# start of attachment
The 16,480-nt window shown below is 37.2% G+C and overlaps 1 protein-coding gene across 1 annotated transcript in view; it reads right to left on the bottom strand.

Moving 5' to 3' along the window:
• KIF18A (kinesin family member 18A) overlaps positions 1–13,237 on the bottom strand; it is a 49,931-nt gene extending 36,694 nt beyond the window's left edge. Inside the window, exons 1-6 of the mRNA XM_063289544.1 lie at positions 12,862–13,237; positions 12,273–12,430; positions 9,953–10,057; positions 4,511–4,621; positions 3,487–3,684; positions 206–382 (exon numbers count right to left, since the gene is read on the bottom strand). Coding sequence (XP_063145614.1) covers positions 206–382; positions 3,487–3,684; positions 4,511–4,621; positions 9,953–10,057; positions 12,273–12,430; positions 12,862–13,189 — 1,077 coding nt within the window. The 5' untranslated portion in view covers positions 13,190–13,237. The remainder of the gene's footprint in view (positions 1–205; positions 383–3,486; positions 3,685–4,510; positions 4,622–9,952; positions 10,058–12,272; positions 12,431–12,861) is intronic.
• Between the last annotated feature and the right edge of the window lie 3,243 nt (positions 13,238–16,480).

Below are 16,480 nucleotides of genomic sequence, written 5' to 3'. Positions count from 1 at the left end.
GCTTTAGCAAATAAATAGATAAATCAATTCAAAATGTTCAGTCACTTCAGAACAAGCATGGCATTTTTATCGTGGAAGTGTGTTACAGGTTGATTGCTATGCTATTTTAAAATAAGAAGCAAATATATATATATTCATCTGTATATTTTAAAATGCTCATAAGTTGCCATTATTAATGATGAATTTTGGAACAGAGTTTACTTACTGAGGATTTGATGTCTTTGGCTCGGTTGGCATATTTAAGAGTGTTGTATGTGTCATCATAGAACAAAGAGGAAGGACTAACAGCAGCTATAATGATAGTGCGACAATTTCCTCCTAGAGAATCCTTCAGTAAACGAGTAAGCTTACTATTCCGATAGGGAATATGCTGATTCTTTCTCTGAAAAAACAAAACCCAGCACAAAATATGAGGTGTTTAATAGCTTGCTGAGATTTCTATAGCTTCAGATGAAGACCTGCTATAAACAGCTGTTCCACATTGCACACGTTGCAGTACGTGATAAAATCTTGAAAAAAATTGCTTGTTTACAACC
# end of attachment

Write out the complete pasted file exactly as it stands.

The 16,480-nt window shown below is 37.2% G+C and overlaps 1 protein-coding gene across 1 annotated transcript in view; it reads right to left on the bottom strand.

Moving 5' to 3' along the window:
• KIF18A (kinesin family member 18A) overlaps positions 1–13,237 on the bottom strand; it is a 49,931-nt gene extending 36,694 nt beyond the window's left edge. Inside the window, exons 1-6 of the mRNA XM_063289544.1 lie at positions 12,862–13,237; positions 12,273–12,430; positions 9,953–10,057; positions 4,511–4,621; positions 3,487–3,684; positions 206–382 (exon numbers count right to left, since the gene is read on the bottom strand). Coding sequence (XP_063145614.1) covers positions 206–382; positions 3,487–3,684; positions 4,511–4,621; positions 9,953–10,057; positions 12,273–12,430; positions 12,862–13,189 — 1,077 coding nt within the window. The 5' untranslated portion in view covers positions 13,190–13,237. The remainder of the gene's footprint in view (positions 1–205; positions 383–3,486; positions 3,685–4,510; positions 4,622–9,952; positions 10,058–12,272; positions 12,431–12,861) is intronic.
• Between the last annotated feature and the right edge of the window lie 3,243 nt (positions 13,238–16,480).

Below are 16,480 nucleotides of genomic sequence, written 5' to 3'. Positions count from 1 at the left end.
GCTTTAGCAAATAAATAGATAAATCAATTCAAAATGTTCAGTCACTTCAGAACAAGCATGGCATTTTTATCGTGGAAGTGTGTTACAGGTTGATTGCTATGCTATTTTAAAATAAGAAGCAAATATATATATATTCATCTGTATATTTTAAAATGCTCATAAGTTGCCATTATTAATGATGAATTTTGGAACAGAGTTTACTTACTGAGGATTTGATGTCTTTGGCTCGGTTGGCATATTTAAGAGTGTTGTATGTGTCATCATAGAACAAAGAGGAAGGACTAACAGCAGCTATAATGATAGTGCGACAATTTCCTCCTAGAGAATCCTTCAGTAAACGAGTAAGCTTACTATTCCGATAGGGAATATGCTGATTCTTTCTCTGAAAAAACAAAACCCAGCACAAAATATGAGGTGTTTAATAGCTTGCTGAGATTTCTATAGCTTCAGATGAAGACCTGCTATAAACAGCTGTTCCACATTGCACACGTTGCAGTACGTGATAAAATCTTGAAAAAAATTGCTTGTTTACAACC